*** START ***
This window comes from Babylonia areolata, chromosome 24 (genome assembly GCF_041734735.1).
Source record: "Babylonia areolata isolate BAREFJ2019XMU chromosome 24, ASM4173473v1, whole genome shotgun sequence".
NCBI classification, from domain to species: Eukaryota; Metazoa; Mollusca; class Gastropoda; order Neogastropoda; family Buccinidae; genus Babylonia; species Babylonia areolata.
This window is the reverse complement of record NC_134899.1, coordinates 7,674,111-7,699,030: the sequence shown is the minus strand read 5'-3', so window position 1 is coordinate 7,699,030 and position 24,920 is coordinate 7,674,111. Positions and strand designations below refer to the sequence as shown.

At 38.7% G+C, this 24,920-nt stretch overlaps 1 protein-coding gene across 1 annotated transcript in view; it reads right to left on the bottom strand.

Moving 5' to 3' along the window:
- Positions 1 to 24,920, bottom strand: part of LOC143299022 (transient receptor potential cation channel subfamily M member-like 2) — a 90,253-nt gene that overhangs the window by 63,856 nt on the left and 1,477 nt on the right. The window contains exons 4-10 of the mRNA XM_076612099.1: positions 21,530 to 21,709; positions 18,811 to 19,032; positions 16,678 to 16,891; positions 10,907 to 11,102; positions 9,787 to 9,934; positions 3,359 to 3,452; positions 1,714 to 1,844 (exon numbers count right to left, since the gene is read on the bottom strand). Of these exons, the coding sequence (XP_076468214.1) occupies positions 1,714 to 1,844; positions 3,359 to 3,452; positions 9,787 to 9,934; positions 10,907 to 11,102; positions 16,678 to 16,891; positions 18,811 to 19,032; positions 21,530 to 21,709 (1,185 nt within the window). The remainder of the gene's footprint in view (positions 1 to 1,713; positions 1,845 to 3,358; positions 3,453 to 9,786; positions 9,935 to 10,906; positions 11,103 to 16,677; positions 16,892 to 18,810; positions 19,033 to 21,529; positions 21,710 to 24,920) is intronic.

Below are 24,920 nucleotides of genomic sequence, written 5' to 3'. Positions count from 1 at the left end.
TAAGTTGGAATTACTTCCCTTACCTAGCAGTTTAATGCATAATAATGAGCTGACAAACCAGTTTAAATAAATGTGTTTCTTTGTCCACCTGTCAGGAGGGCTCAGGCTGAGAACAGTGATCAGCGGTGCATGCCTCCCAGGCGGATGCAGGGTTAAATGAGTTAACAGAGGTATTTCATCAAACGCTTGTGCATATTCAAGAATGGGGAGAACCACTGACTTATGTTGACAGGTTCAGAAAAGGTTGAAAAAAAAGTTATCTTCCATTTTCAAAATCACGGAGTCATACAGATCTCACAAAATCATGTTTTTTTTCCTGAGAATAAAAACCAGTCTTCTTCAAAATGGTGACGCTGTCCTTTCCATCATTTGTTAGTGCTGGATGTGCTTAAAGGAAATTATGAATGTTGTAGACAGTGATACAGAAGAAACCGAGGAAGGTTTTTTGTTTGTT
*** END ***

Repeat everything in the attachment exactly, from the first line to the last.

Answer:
This window comes from Babylonia areolata, chromosome 24 (genome assembly GCF_041734735.1).
Source record: "Babylonia areolata isolate BAREFJ2019XMU chromosome 24, ASM4173473v1, whole genome shotgun sequence".
NCBI classification, from domain to species: Eukaryota; Metazoa; Mollusca; class Gastropoda; order Neogastropoda; family Buccinidae; genus Babylonia; species Babylonia areolata.
This window is the reverse complement of record NC_134899.1, coordinates 7,674,111-7,699,030: the sequence shown is the minus strand read 5'-3', so window position 1 is coordinate 7,699,030 and position 24,920 is coordinate 7,674,111. Positions and strand designations below refer to the sequence as shown.

At 38.7% G+C, this 24,920-nt stretch overlaps 1 protein-coding gene across 1 annotated transcript in view; it reads right to left on the bottom strand.

Moving 5' to 3' along the window:
- Positions 1 to 24,920, bottom strand: part of LOC143299022 (transient receptor potential cation channel subfamily M member-like 2) — a 90,253-nt gene that overhangs the window by 63,856 nt on the left and 1,477 nt on the right. The window contains exons 4-10 of the mRNA XM_076612099.1: positions 21,530 to 21,709; positions 18,811 to 19,032; positions 16,678 to 16,891; positions 10,907 to 11,102; positions 9,787 to 9,934; positions 3,359 to 3,452; positions 1,714 to 1,844 (exon numbers count right to left, since the gene is read on the bottom strand). Of these exons, the coding sequence (XP_076468214.1) occupies positions 1,714 to 1,844; positions 3,359 to 3,452; positions 9,787 to 9,934; positions 10,907 to 11,102; positions 16,678 to 16,891; positions 18,811 to 19,032; positions 21,530 to 21,709 (1,185 nt within the window). The remainder of the gene's footprint in view (positions 1 to 1,713; positions 1,845 to 3,358; positions 3,453 to 9,786; positions 9,935 to 10,906; positions 11,103 to 16,677; positions 16,892 to 18,810; positions 19,033 to 21,529; positions 21,710 to 24,920) is intronic.

Below are 24,920 nucleotides of genomic sequence, written 5' to 3'. Positions count from 1 at the left end.
TAAGTTGGAATTACTTCCCTTACCTAGCAGTTTAATGCATAATAATGAGCTGACAAACCAGTTTAAATAAATGTGTTTCTTTGTCCACCTGTCAGGAGGGCTCAGGCTGAGAACAGTGATCAGCGGTGCATGCCTCCCAGGCGGATGCAGGGTTAAATGAGTTAACAGAGGTATTTCATCAAACGCTTGTGCATATTCAAGAATGGGGAGAACCACTGACTTATGTTGACAGGTTCAGAAAAGGTTGAAAAAAAAGTTATCTTCCATTTTCAAAATCACGGAGTCATACAGATCTCACAAAATCATGTTTTTTTTCCTGAGAATAAAAACCAGTCTTCTTCAAAATGGTGACGCTGTCCTTTCCATCATTTGTTAGTGCTGGATGTGCTTAAAGGAAATTATGAATGTTGTAGACAGTGATACAGAAGAAACCGAGGAAGGTTTTTTGTTTGTT